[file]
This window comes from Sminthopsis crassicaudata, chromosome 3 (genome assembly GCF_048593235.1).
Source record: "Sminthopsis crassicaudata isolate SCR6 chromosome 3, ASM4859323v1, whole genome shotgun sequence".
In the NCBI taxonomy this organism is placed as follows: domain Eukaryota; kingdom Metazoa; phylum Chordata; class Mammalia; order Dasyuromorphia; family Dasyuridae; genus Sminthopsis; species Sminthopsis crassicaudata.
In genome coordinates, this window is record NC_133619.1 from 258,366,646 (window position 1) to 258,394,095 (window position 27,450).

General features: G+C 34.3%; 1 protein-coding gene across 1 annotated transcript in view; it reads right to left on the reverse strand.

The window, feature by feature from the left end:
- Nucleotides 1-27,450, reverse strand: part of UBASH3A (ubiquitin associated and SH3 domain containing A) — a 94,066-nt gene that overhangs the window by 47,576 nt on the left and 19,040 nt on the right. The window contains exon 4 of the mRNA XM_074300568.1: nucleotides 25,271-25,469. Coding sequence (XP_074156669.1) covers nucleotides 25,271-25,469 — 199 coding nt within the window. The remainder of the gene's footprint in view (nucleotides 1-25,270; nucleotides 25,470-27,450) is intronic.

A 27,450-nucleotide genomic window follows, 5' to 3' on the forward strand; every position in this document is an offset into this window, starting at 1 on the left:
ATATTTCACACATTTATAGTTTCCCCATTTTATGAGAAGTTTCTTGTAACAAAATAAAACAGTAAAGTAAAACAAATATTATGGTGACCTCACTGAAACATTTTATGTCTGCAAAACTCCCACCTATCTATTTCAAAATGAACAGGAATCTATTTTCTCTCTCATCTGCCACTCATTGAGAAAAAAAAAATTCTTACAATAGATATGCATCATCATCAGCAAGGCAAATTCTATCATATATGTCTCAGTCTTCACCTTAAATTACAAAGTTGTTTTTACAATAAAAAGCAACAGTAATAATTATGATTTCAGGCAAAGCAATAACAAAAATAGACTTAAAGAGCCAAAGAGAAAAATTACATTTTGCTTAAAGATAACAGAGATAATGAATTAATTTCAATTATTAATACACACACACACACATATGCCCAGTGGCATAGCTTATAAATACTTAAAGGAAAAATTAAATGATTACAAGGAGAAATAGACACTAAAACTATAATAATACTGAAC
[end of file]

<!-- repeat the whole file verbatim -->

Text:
This window comes from Sminthopsis crassicaudata, chromosome 3 (genome assembly GCF_048593235.1).
Source record: "Sminthopsis crassicaudata isolate SCR6 chromosome 3, ASM4859323v1, whole genome shotgun sequence".
In the NCBI taxonomy this organism is placed as follows: domain Eukaryota; kingdom Metazoa; phylum Chordata; class Mammalia; order Dasyuromorphia; family Dasyuridae; genus Sminthopsis; species Sminthopsis crassicaudata.
In genome coordinates, this window is record NC_133619.1 from 258,366,646 (window position 1) to 258,394,095 (window position 27,450).

General features: G+C 34.3%; 1 protein-coding gene across 1 annotated transcript in view; it reads right to left on the reverse strand.

The window, feature by feature from the left end:
- Nucleotides 1-27,450, reverse strand: part of UBASH3A (ubiquitin associated and SH3 domain containing A) — a 94,066-nt gene that overhangs the window by 47,576 nt on the left and 19,040 nt on the right. The window contains exon 4 of the mRNA XM_074300568.1: nucleotides 25,271-25,469. Coding sequence (XP_074156669.1) covers nucleotides 25,271-25,469 — 199 coding nt within the window. The remainder of the gene's footprint in view (nucleotides 1-25,270; nucleotides 25,470-27,450) is intronic.

A 27,450-nucleotide genomic window follows, 5' to 3' on the forward strand; every position in this document is an offset into this window, starting at 1 on the left:
ATATTTCACACATTTATAGTTTCCCCATTTTATGAGAAGTTTCTTGTAACAAAATAAAACAGTAAAGTAAAACAAATATTATGGTGACCTCACTGAAACATTTTATGTCTGCAAAACTCCCACCTATCTATTTCAAAATGAACAGGAATCTATTTTCTCTCTCATCTGCCACTCATTGAGAAAAAAAAAATTCTTACAATAGATATGCATCATCATCAGCAAGGCAAATTCTATCATATATGTCTCAGTCTTCACCTTAAATTACAAAGTTGTTTTTACAATAAAAAGCAACAGTAATAATTATGATTTCAGGCAAAGCAATAACAAAAATAGACTTAAAGAGCCAAAGAGAAAAATTACATTTTGCTTAAAGATAACAGAGATAATGAATTAATTTCAATTATTAATACACACACACACACATATGCCCAGTGGCATAGCTTATAAATACTTAAAGGAAAAATTAAATGATTACAAGGAGAAATAGACACTAAAACTATAATAATACTGAAC